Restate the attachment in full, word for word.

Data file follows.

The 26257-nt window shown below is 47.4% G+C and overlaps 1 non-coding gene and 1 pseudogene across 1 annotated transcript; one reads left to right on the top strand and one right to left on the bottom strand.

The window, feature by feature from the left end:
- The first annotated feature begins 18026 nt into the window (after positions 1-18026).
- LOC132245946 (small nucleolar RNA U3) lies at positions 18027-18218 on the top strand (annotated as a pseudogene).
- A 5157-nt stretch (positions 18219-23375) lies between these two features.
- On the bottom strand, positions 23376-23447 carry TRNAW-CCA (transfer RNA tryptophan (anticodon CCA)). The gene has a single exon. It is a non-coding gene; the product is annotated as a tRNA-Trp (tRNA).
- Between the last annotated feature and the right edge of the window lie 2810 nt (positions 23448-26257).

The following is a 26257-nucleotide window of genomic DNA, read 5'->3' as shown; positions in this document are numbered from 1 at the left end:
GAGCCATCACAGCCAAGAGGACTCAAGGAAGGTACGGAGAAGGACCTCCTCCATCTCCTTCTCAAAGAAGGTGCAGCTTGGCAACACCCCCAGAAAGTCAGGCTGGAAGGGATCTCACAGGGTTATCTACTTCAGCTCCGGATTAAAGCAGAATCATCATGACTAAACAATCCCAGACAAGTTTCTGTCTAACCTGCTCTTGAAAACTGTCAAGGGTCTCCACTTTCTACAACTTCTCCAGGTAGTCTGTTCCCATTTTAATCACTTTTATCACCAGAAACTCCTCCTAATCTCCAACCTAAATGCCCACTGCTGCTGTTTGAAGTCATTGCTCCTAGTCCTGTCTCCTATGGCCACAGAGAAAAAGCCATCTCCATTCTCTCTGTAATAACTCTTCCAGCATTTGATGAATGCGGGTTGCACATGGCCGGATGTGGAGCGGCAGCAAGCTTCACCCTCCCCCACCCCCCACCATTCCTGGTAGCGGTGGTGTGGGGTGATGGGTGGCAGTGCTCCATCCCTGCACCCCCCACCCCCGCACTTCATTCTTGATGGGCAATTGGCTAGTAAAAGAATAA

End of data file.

The 26257-nt window shown below is 47.4% G+C and overlaps 1 non-coding gene and 1 pseudogene across 1 annotated transcript; one reads left to right on the top strand and one right to left on the bottom strand.

The window, feature by feature from the left end:
- The first annotated feature begins 18026 nt into the window (after positions 1-18026).
- LOC132245946 (small nucleolar RNA U3) lies at positions 18027-18218 on the top strand (annotated as a pseudogene).
- A 5157-nt stretch (positions 18219-23375) lies between these two features.
- On the bottom strand, positions 23376-23447 carry TRNAW-CCA (transfer RNA tryptophan (anticodon CCA)). The gene has a single exon. It is a non-coding gene; the product is annotated as a tRNA-Trp (tRNA).
- Between the last annotated feature and the right edge of the window lie 2810 nt (positions 23448-26257).

The following is a 26257-nucleotide window of genomic DNA, read 5'->3' as shown; positions in this document are numbered from 1 at the left end:
GAGCCATCACAGCCAAGAGGACTCAAGGAAGGTACGGAGAAGGACCTCCTCCATCTCCTTCTCAAAGAAGGTGCAGCTTGGCAACACCCCCAGAAAGTCAGGCTGGAAGGGATCTCACAGGGTTATCTACTTCAGCTCCGGATTAAAGCAGAATCATCATGACTAAACAATCCCAGACAAGTTTCTGTCTAACCTGCTCTTGAAAACTGTCAAGGGTCTCCACTTTCTACAACTTCTCCAGGTAGTCTGTTCCCATTTTAATCACTTTTATCACCAGAAACTCCTCCTAATCTCCAACCTAAATGCCCACTGCTGCTGTTTGAAGTCATTGCTCCTAGTCCTGTCTCCTATGGCCACAGAGAAAAAGCCATCTCCATTCTCTCTGTAATAACTCTTCCAGCATTTGATGAATGCGGGTTGCACATGGCCGGATGTGGAGCGGCAGCAAGCTTCACCCTCCCCCACCCCCCACCATTCCTGGTAGCGGTGGTGTGGGGTGATGGGTGGCAGTGCTCCATCCCTGCACCCCCCACCCCCGCACTTCATTCTTGATGGGCAATTGGCTAGTAAAAGAATAA